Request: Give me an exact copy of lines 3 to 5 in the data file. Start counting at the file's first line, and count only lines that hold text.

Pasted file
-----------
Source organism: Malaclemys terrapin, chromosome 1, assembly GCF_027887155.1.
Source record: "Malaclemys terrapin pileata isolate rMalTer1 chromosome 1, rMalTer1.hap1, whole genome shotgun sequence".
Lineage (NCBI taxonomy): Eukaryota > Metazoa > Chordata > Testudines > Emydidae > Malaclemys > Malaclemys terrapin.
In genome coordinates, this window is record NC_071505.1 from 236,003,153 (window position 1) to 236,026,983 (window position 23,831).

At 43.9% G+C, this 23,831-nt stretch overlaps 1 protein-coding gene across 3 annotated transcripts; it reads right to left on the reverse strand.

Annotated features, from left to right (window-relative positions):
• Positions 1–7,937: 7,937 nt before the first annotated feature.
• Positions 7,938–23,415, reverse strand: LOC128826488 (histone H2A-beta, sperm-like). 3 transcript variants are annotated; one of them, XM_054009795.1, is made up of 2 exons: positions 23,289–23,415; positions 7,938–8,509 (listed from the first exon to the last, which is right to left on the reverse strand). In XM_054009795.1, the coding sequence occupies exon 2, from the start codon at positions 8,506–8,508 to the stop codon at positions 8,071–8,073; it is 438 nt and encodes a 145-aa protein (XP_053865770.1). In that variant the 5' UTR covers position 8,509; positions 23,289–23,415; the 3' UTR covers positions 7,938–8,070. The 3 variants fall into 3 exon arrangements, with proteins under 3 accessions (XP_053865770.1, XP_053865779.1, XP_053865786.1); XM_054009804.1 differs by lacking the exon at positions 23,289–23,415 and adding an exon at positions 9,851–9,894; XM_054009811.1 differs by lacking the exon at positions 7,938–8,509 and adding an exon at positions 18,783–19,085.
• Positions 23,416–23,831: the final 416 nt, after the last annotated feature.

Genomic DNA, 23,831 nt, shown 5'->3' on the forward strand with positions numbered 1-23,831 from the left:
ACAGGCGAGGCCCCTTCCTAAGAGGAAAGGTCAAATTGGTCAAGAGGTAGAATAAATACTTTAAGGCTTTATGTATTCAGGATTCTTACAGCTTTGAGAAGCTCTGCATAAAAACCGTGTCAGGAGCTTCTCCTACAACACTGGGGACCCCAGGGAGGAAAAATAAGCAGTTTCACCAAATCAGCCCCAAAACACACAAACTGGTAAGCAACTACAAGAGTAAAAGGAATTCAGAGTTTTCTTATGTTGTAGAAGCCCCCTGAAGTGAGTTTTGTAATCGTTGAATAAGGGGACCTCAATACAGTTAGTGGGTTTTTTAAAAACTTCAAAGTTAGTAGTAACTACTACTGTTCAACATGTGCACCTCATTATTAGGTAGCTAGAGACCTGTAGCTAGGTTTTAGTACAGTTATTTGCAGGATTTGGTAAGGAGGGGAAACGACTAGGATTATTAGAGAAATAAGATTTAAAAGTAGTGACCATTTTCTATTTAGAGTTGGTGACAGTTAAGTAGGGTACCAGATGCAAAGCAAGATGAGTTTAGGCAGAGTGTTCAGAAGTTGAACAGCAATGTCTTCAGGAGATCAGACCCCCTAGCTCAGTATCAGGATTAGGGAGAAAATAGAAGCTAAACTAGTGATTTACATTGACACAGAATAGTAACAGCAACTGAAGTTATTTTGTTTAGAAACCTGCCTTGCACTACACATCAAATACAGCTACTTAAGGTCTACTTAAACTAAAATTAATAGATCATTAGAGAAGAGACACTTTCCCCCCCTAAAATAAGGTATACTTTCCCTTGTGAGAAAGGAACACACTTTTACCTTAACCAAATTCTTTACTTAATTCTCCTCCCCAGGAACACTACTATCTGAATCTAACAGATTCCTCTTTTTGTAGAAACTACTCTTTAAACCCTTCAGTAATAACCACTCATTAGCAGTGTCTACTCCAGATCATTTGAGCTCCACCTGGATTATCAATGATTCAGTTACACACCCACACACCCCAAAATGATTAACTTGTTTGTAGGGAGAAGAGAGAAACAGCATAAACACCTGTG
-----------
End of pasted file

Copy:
Lineage (NCBI taxonomy): Eukaryota > Metazoa > Chordata > Testudines > Emydidae > Malaclemys > Malaclemys terrapin.
In genome coordinates, this window is record NC_071505.1 from 236,003,153 (window position 1) to 236,026,983 (window position 23,831).

At 43.9% G+C, this 23,831-nt stretch overlaps 1 protein-coding gene across 3 annotated transcripts; it reads right to left on the reverse strand.